Wednesday 22 October 2014

Released Today! Legends and Lore: An Anthology of Mythic Proportions

Today's the official release day for Legends and Lore: An Anthology of Mythic Proportions, and the last day of the fabulous blog tour. My story, Grail Days (a modern day tale of Arthurian Legend), is part of this anthology, and I'm proud to be included with this group of fantastic stories and talented authors.

Here's a quick look at the book, and an interview with one of the authors, M. K. Wiseman.  Plus, you can check out the book over on the Xchyler Publishing page (along with any tour stops you might have missed): 

And be sure to attend the book launch party over on Facebook starting at 7 PM Eastern. The authors will be there to chat, and there will be games and great prizes.

Legends and Lore: An Anthology of Mythic Proportions

Legends and Lore: An Anthology of Mythic Proportions

Delve into myth and legend, where the Fates force post-modern man into a world of the unknown—a world long since dismissed as ignorant superstition.

The Brother-Sister Fable by Alyson Grauer: A young boy disappears into a realm where only his sister can follow.

Faelad by Sarah Hunter Hyatt: Claire Whitaker didn’t even know she was Irish, let alone The Morrigan, the goddess of war.

By Skyfall by Emma Michaels: A mer-couple from Atlantis find themselves in the middle of a human murder investigation.

Charon’s Obol by. R. M. Ridley: Jonathan Alvey didn’t believe in gods, until he helps a lost child find her all-powerful parents.

Peradventure by Sarah E. Seeley: A jinni must choose between the woman he loves and destroying the city that persecuted her.

Natural Order by Lance Schonberg: When Carlos Vasquez is kidnapped, he discovers powers within himself to change the world.

Two Spoons by Danielle E. Shipley: A little girl’s soul meets its match in the family diner’s most mysterious patron.

Grail Days by A. F. Stewart: Living forever has its drawbacks, especially when you spend it clearing away the messes of other immortals.

Downward Mobility by M. K. Wiseman: They say love conquers all, but can it save a Valkyrie when she breaks all the rules?

Interview with M. K. Wiseman

How did the idea for this story come to you?
“Downward Mobility” actually grew out of a different story that had been rattling around my hard drive for a little under a year. What I ended up actually writing drew inspiration from my time working in a law firm. I guess I just let my imagination run with the idea of a very tired Valkyrie.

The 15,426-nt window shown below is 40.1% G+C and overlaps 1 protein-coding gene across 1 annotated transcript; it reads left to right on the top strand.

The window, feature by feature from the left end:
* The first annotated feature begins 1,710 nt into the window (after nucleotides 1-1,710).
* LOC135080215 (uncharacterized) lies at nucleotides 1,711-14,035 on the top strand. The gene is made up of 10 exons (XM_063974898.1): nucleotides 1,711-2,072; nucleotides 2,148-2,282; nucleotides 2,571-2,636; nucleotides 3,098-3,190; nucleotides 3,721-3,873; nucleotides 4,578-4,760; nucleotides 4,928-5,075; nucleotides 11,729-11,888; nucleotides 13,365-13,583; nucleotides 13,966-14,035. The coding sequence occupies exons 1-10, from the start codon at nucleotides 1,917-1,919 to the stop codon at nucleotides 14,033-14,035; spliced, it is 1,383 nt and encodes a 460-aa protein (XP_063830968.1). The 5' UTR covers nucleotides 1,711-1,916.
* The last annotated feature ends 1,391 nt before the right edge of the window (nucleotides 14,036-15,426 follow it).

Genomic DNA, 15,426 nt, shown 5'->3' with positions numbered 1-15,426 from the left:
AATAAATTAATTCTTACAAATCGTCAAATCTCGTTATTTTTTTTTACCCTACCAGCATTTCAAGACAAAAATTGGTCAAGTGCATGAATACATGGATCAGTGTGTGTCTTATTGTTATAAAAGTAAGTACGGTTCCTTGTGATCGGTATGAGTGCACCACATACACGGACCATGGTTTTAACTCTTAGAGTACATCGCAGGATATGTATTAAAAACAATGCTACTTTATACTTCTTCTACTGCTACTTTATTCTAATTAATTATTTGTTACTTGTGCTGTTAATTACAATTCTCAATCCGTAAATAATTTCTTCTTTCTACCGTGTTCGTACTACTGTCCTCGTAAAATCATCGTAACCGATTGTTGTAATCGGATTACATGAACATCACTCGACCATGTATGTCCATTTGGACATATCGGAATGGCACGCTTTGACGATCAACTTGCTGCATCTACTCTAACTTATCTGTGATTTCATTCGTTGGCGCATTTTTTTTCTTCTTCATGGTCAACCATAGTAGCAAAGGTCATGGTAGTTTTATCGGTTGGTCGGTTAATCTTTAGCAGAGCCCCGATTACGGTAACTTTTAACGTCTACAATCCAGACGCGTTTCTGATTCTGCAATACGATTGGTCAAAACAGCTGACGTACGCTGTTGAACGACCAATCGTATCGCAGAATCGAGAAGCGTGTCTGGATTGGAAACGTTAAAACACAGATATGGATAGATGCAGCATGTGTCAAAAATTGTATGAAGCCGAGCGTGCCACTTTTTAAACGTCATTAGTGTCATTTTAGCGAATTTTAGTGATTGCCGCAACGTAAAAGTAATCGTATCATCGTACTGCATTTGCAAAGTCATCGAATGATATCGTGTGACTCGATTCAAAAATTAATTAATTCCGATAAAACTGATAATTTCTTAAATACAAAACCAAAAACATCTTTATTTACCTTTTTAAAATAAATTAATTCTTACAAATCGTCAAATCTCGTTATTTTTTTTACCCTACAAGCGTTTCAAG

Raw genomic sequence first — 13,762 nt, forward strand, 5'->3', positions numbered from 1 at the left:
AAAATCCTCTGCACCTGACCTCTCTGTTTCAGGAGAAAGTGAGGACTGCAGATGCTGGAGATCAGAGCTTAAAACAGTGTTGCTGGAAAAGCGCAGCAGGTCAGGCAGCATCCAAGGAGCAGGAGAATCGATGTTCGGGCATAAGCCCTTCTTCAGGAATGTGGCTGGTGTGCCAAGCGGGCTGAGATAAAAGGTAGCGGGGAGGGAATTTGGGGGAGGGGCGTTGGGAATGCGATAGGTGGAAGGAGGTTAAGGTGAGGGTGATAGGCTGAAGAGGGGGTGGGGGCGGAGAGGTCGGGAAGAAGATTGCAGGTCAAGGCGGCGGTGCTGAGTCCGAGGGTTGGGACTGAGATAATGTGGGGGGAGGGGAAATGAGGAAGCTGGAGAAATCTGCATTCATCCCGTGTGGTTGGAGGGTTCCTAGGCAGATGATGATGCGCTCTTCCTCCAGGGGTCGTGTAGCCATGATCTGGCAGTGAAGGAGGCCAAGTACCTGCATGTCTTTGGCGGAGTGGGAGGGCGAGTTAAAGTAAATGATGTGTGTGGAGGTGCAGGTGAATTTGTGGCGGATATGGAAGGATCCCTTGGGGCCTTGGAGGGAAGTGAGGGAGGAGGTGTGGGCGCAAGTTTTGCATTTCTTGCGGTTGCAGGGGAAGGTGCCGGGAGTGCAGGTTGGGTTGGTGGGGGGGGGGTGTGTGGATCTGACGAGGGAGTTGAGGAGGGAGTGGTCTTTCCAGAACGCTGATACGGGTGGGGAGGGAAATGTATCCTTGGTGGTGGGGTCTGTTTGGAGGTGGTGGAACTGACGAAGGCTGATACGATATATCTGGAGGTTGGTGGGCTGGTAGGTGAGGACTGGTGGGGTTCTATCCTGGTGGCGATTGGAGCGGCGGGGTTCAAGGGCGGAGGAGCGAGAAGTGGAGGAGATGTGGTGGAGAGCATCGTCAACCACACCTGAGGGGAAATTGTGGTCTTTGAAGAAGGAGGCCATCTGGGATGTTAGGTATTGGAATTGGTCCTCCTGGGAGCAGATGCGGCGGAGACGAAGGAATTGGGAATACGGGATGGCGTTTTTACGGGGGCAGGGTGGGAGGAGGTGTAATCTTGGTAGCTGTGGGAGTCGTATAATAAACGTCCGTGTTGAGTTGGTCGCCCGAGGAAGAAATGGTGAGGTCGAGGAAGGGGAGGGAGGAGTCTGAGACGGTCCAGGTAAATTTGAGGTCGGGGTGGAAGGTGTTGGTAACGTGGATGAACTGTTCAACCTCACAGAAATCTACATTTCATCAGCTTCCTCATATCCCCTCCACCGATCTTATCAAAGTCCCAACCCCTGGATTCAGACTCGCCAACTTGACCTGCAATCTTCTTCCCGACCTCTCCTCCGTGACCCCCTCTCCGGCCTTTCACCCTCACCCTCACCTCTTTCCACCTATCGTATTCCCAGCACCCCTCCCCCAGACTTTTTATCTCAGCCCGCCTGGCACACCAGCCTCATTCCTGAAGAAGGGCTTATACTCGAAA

What makes your main character unique?
Honestly, I don't view Amelia as all that unique. While that may not come off as a ringing endorsement, it is nice to have a relatable, down-to-earth character. Even with her supernatural background, Amelia has a human boldness, humor and capacity for love with which we 'mere mortals' can identify. Perhaps a thousand years amongst our kind has given her more humanity than even she expected.

Is this part of a series?
Not at this time. Unless . . .  

When did you realize you wanted to be a writer?
I'm still not sure I am one. :) In all seriousness though, I have always wanted to tell stories. Animation was actually my first love and writing simply grew out of that.

What have you written?
I've published “Downward Mobility” as well as another short story in Xchyler Publishing's Mechanized Masterpieces Steampunk Anthology. In the hopper: I've over a dozen longer works in various stages of completion and I maintain two active continuing story blogs.

What are you working on?
I'm currently trying to put the finishing touches on a rather massive steampunk/fantasy novel while also trying to work out the bugs on three different short stories. 

How do you write? Longhand, typewriter, laptop, tablet?
I write near everything longhand; little yellow legal pads in a leather carry case. (Yes, I now have an entire desk full of filled notepads.) I type everything into the computer later—generally creating more typos than if I'd started digital.

What is your writing zone and how do you get there?
The zone is whenever I write and the results aren't total garbage. The aforementioned yellow legal pads have scores of pages with lines through sections I have deemed 'unworthy' of seeing the light of day. Sometimes the act of writing is just getting pen on paper, while other days the results are pure magic and I know I have found my groove.

What’s the hardest thing about writing?
The time spent. It really does take massive amounts of time. 

What’s the easiest thing about writing?
The ideas. When I started out I had one idea and worried that it was all my brain was ever going to produce. Then I had another idea, and then another one . . . which, of course, leads directly to the hardest thing about writing for me. ;)

What are you currently reading?
J.R.R. Tolkien's The Silmarillion. Fantastic book.

Do you prefer reading eBook or paperback?
I have a Nook and have sometimes read on my phone but prefer paperback.

What advice do you have for fellow writers?
Keep at it! Embrace what creative avenues your brain goes down and be true to yourself. Don't write a thing just because it's in style, write it because you'd love to read it, because the world needs that story. (Oh, and the librarian in me says: read a lot!)

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